Are You Really as Happy as You Say You Are?

Researchers find a universal positivity bias in the way we talk, tweet, and write.


July 30 • 4:00 AM

The Declining Wage Gap for Gay Men

New research finds gay men in America are rapidly catching up with straight married men in terms of wages.


July 30 • 2:00 AM

LeBron James Migration: Big Chef Seeking Small Pond

The King’s return to Cleveland is a symbol for the dramatic shift in domestic as well as international migration.


July 29 • 4:00 PM

Are Children Seeking Refuge Turning More Americans Against Undocumented Immigrants?

A look at Pew Research Center survey data collected in February and July of this year.


July 29 • 2:00 PM

Under Water: The EPA’s Ongoing Struggle to Combat Pollution

Frustration and inaction color efforts to enforce the Clean Water Act.


July 29 • 12:40 PM

America’s Streams Are Awash With Pesticides Banned in Europe

You may have never heard of clothianidin, but it’s probably in your local river.


July 29 • 12:00 PM

Mining Your Genetic Data for Profit: The Dark Side of Biobanking

One woman’s personal story raises deep questions about the stark limits of current controls in a nascent industry at the very edge of the frontier of humans and technology.


July 29 • 11:23 AM

Where Should You Go to College?


July 29 • 10:29 AM

How Textbooks Have Changed the Face of War

War is more personal, less glorious, and more hellish in modern textbooks than in the past. But there’s still room for improvement.


July 29 • 10:00 AM

The Monolingual American: Why Are Those Outside of the U.S. Encouraging It?

If you are an American trying to learn German in a large German town or city, you will mostly hear English in return, even when you give sprechen your best shot.


July 29 • 8:00 AM

The Elusive Link Between Casinos and Crime

With a study of the impact of Philadelphia’s SugarHouse Casino, a heated debate gets fresh ammunition.


July 29 • 6:00 AM

What Are the Benefits of Locking Yourself in a Tank and Floating in Room-Temperature Saltwater?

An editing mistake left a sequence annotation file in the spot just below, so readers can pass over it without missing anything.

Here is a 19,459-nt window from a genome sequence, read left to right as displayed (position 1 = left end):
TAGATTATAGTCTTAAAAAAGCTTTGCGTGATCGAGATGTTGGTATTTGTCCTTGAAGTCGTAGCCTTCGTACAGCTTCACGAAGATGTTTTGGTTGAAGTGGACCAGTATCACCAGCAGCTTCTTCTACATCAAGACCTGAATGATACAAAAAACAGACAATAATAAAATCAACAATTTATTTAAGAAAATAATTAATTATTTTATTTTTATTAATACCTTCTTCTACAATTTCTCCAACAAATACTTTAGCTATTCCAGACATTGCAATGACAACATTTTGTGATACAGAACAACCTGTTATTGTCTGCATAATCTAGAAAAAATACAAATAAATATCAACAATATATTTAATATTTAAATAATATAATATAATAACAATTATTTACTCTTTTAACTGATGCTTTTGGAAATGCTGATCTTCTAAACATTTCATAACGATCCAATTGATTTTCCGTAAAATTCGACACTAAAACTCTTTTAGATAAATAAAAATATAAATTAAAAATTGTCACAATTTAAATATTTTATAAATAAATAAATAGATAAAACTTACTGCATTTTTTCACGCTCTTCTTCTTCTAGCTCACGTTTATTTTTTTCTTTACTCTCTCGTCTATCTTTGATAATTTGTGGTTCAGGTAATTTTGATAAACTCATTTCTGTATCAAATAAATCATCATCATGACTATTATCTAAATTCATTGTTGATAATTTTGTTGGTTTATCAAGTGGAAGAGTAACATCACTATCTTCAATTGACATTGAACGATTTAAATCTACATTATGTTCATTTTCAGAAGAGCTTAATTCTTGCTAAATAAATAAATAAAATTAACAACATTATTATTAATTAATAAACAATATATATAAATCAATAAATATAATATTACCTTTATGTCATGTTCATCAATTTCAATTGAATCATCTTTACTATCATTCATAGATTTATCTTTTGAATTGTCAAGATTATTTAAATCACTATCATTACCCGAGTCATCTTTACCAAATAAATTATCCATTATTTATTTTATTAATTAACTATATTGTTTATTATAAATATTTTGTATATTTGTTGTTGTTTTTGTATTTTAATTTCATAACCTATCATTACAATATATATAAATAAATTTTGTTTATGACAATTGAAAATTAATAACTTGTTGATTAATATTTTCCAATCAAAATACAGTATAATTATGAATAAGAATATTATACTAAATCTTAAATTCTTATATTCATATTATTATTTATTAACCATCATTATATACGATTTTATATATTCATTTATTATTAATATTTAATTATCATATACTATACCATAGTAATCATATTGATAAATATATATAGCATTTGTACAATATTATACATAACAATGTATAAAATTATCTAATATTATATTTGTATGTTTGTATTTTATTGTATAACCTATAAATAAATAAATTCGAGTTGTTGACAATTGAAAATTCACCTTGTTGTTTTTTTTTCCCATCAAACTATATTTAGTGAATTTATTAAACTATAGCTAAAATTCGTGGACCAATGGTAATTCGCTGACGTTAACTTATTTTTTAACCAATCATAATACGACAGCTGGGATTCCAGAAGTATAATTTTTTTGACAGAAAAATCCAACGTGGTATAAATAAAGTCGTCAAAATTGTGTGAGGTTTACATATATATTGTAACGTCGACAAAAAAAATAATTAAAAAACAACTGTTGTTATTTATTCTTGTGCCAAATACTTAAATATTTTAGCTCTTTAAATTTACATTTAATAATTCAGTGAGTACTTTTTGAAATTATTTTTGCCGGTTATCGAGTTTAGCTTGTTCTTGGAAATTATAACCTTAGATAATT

After three sessions in an isolation tank, the answer’s still not quite clear.


July 29 • 4:00 AM

Harry Potter and the Battle Against Bigotry

Kids who identify with the hero of J.K. Rowling’s popular fantasy novels hold more open-minded attitudes toward immigrants and gays.


July 29 • 2:00 AM

Geographic Scale and Talent Migration: Washington, D.C.’s New Silver Line

Around the country, suburbs are fighting with the urban core over jobs and employees.


July 28 • 4:00 PM

Border Fences Make Unequal Neighbors and Enforce Social Inequality

What would it look like if you combined Israel, the West Bank, and Gaza, demographically speaking? What about the United States and Guatemala?


July 28 • 2:00 PM

Are Patient Privacy Laws Being Misused to Protect Medical Centers?

A 1996 law known as HIPAA has been cited to scold a mom taking a picture of her son in a hospital, to keep information away from police investigating a possible rape at a nursing home, and to threaten VA whistleblowers.


Follow us


Subscribe Now

The Rise of the Nuisance Flood

Minor floods are afflicting parts of Maryland nearly 10 times more often than was the case in the 1960s.

America’s Streams Are Awash With Pesticides Banned in Europe

You may have never heard of clothianidin, but it's probably in your local river.

How Textbooks Have Changed the Face of War

War is more personal, less glorious, and more hellish in modern textbooks than in the past. But there’s still room for improvement.

NASA Could Build Entire Spacecrafts in Space Using 3-D Printers

This year NASA will experiment with 3-D printing small objects in space. That could mark the beginning of a gravity-free manufacturing revolution.

The Most Popular Ways to Share Good and Bad Personal News

Researchers rank the popularity of all of the different methods we have for telling people about our lives, from Facebook to face-to-face.

The Big One

One in two full-time American fast-food workers' families are enrolled in public assistance programs, at a cost of $7 billion per year. July/August 2014

Copyright © 2014 by Pacific Standard and The Miller-McCune Center for Research, Media, and Public Policy. All Rights Reserved.